But nothing happens to our layout. That's because we have not initiated the layout with jquery. To do so we add the following code in the head tag.
<script type='text/javascript'>
$(document).ready(function () {
 var my_layout = $('#wrapper').layout({applyDefaultStyles:true});
 });
</script>
Now we have something like this:
Notice that the layout plugin has added a resizer to our sidebar section. If you inspect this element in Firebug, you'd find that the resizer is a span section with class name ui-layout-resizer-west-open and within the span, there's a div section having a class name ui-layout-toggler-west-open. If you close the panel clicking the grey area, the class name of the span turns to ui-layout-resizer-west-closed and that of the div turns to ui-layout-toggler-west-closed.
So now we add some css to make it look better.
.ui-layout-resizer-west {
 background:#ebeff9;
}

.ui-layout-toggler-west-open {
 background:url("images/toggle-lt.gif") no-repeat center;
}
.ui-layout-toggler-west-closed {
 background:url("images/toggle-rt.gif") no-repeat center;
}
.ui-layout-center {
 border-top:2px solid #ebeff9;
}

.ui-layout-west {
 background:#ffffff;
 border-top:2px solid #ebeff9;
}
We also remove the default styling of the layout by removing {applyDefaultStyles:true} So now, our javascript looks like:
var my_layout = $('#wrapper').layout();
Our layout now looks much nicer with the toggler images.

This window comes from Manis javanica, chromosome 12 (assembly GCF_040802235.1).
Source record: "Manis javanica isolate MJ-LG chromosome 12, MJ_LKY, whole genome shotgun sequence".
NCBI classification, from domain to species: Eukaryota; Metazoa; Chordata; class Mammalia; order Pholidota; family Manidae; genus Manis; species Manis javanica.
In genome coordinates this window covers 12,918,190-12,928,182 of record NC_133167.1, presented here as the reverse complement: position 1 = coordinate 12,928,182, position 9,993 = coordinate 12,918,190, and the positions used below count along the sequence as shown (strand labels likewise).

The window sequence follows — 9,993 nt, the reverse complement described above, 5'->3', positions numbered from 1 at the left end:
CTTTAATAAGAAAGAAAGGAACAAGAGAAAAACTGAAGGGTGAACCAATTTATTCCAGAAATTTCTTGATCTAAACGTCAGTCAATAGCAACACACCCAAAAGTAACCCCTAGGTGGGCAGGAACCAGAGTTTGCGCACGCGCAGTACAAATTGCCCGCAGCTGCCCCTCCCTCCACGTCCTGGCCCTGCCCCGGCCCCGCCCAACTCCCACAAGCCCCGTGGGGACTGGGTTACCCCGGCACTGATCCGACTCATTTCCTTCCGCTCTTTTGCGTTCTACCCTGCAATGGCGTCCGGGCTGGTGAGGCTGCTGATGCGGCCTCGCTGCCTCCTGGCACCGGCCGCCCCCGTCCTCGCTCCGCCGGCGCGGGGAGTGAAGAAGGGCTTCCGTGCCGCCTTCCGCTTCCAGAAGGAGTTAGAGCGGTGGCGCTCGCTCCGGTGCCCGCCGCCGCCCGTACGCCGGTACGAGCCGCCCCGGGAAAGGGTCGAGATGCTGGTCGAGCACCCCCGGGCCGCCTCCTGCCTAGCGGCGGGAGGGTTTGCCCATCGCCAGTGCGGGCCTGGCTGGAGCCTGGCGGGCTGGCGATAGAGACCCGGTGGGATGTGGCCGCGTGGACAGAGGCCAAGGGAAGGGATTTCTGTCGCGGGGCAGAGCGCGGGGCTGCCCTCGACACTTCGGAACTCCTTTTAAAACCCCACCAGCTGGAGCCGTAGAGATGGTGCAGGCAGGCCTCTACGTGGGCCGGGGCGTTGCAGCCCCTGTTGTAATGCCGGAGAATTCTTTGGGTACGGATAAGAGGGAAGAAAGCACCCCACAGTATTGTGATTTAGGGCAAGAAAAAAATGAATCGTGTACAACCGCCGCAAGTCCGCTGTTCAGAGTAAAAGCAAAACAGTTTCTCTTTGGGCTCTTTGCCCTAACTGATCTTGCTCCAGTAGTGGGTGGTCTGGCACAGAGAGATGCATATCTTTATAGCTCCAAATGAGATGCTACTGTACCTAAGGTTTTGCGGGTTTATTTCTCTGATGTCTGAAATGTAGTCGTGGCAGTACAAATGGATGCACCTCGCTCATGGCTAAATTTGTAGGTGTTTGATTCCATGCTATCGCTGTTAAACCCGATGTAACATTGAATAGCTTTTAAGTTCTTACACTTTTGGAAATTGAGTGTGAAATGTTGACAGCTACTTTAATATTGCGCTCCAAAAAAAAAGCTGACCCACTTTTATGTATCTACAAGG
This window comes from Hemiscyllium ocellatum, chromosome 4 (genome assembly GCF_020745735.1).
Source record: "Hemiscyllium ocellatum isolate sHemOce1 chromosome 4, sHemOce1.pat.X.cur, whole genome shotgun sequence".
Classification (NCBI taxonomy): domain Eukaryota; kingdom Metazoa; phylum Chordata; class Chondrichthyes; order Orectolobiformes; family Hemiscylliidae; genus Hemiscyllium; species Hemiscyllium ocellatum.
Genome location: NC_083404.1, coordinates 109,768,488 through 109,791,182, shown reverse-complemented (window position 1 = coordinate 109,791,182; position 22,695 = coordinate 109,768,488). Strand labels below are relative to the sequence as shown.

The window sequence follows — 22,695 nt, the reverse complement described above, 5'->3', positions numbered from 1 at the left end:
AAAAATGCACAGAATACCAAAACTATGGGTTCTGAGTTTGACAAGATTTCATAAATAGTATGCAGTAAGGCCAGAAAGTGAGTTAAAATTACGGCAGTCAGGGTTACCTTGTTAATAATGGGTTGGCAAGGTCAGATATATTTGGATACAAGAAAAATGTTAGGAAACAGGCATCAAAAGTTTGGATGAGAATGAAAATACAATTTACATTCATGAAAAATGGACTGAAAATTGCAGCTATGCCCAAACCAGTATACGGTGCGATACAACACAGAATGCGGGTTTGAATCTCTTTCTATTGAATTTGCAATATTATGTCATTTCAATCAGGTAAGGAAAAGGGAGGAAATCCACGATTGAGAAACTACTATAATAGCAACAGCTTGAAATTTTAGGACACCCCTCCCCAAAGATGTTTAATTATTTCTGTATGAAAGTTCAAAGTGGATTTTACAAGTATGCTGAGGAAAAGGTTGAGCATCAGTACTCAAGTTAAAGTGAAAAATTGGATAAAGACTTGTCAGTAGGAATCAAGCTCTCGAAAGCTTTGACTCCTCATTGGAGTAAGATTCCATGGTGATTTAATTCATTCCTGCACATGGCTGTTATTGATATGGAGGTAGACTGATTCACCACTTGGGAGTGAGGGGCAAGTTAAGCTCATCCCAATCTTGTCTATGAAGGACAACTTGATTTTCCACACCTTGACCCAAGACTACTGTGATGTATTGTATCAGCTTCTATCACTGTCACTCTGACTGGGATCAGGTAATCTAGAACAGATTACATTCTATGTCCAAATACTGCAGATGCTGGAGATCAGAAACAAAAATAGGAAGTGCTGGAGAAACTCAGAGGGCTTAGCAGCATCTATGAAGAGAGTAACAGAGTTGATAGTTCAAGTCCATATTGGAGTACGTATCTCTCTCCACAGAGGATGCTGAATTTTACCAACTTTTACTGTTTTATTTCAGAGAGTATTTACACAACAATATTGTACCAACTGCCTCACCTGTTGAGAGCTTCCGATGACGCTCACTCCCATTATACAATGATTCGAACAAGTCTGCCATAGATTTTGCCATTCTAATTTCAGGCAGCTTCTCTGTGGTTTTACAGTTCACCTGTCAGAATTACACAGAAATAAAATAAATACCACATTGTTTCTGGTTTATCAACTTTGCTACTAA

Creating And Connecting To The Database

Now that we have the layout prepared, we create a database that would contain URL and feed names.
Here we have table called feeds with four fields.

Next, we create file called config.php.
<?php
$hostname = "YOUR_HOSTNAME";
$username = "YOUR_USERNAME";
$password = "YOUR_PASSWORD";
$database = "YOUR_DATABASE_NAME";

$link = mysql_connect($hostname, $username, $password) or die("Cannot connect to the database!");
mysql_select_db($database) or die("Cannot select database!");
?>
We also include the config.php file at the top of index.php to gain access to database credentials.
<?php
include("config.php");
?>

Adding Feeds To The Reader

So we have the table and we have connected to the database. We now add feeds — that too with Ajax!

Within the sidebar section we create a link to add feeds.

<a class='add-feed' href='javascript:;'>Add Feed</a>
And some css to make it look good.